With Les Miles’ firing, Nick Saban is now the senior SEC coach, in terms of years at the current job. While it’s tempting to react merely by saying what took things so long, the actual data is eye-opening.
Not counting interim guys like Ed Orgeron, who’ll pilot the ship at LSU for the rest of this season, whoever follows Miles full time will be the 22nd SEC head coach introduced since Saban landed in Tuscaloosa.
Now every other current SEC member has changed coaches at least once since Alabama hired Saban in 2007, though Texas A&M did it while still in the Big 12.
Here’s the sobering and staggering part. New doesn’t always equal better. Of all the SEC coaching changes in the Saban era, only two have landed men who went on to win a conference championship.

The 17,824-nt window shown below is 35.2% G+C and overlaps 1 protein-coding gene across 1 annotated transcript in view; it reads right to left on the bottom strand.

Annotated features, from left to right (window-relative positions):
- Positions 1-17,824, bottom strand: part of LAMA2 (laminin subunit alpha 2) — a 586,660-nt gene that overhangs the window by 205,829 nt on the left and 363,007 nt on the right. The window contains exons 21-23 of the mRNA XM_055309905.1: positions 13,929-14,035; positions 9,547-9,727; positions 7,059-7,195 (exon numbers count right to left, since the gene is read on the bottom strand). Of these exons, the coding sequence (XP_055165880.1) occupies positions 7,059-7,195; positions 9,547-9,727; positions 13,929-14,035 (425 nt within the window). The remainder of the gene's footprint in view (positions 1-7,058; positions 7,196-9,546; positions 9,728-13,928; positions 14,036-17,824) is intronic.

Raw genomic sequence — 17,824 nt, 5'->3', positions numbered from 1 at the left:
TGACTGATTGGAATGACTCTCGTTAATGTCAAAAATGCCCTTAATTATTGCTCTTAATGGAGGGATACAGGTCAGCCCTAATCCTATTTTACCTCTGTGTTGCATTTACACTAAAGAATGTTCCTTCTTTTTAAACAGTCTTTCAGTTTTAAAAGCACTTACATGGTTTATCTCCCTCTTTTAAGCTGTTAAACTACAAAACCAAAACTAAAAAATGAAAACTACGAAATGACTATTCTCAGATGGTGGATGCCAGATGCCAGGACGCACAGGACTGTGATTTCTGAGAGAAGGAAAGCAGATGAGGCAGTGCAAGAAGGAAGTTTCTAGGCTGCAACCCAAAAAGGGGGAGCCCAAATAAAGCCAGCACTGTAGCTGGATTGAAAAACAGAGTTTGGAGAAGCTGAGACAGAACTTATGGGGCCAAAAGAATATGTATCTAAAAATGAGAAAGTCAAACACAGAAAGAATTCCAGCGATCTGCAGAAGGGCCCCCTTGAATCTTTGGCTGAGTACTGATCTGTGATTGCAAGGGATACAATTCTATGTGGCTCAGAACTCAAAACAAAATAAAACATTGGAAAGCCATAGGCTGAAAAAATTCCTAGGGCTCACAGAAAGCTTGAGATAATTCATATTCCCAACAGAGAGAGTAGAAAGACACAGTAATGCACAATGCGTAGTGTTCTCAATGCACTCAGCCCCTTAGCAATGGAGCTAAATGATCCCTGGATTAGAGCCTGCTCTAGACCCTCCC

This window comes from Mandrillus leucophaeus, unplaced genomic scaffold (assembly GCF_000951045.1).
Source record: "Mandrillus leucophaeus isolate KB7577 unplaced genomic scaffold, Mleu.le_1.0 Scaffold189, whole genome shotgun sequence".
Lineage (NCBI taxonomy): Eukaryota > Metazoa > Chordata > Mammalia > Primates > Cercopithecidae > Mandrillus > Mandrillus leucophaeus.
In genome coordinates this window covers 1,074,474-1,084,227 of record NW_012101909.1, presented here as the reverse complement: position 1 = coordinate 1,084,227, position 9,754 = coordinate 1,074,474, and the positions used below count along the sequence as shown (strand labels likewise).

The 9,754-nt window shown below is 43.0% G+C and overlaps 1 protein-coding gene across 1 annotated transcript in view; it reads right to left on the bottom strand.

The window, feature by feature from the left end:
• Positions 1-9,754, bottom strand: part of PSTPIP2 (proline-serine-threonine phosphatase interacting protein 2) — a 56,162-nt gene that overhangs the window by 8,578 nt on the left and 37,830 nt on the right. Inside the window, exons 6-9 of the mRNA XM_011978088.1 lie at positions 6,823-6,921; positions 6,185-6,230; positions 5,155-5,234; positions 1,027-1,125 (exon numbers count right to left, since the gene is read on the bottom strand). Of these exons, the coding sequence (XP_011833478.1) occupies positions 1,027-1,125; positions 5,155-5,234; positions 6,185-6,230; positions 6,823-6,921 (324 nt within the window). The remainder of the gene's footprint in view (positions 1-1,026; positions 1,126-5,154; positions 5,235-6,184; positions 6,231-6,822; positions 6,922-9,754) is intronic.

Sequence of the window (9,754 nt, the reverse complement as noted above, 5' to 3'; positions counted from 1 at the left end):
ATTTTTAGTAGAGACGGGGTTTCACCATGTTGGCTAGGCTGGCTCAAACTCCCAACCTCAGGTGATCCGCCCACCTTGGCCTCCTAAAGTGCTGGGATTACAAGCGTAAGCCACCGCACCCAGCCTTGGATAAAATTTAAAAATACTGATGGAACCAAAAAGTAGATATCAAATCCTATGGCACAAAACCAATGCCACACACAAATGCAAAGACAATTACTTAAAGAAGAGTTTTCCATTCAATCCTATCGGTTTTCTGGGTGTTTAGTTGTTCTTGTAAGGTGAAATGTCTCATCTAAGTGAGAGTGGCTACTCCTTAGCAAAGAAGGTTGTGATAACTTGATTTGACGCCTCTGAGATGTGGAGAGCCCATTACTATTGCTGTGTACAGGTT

Both happened at Auburn.
The Tigers won the SEC and BCS titles two years after Gene Chizik replaced Tommy Tuberville, and they won the SEC title and played for the BCS championship the year after Gus Malzahn followed Chizik.
That’s it. That’s the sum total of SEC coaching changes in the Saban era that have led to a conference championship. Two for 21. You can’t fire string-pulling boosters, but that .095 batting average makes you wonder why more ADs and school presidents don’t get whacked.
C’mon, man. Get real.
That is why you change coaches, right? To win more games and better compete for championships? It hasn’t really turned out that way except at Auburn.
That doesn’t stop ADs, presidents and string-pulling boosters from cutting loose coaches as accomplished as Miles and Mark Richt.
If Saban has changed the equation in the SEC, it’s to make winning itself insufficient at certain programs and put all the emphasis on winning championships. Trouble is, the record shows changing coaches doesn’t mean you’re going to win championships.
Everyone’s gonna look smarter the day after Saban retires.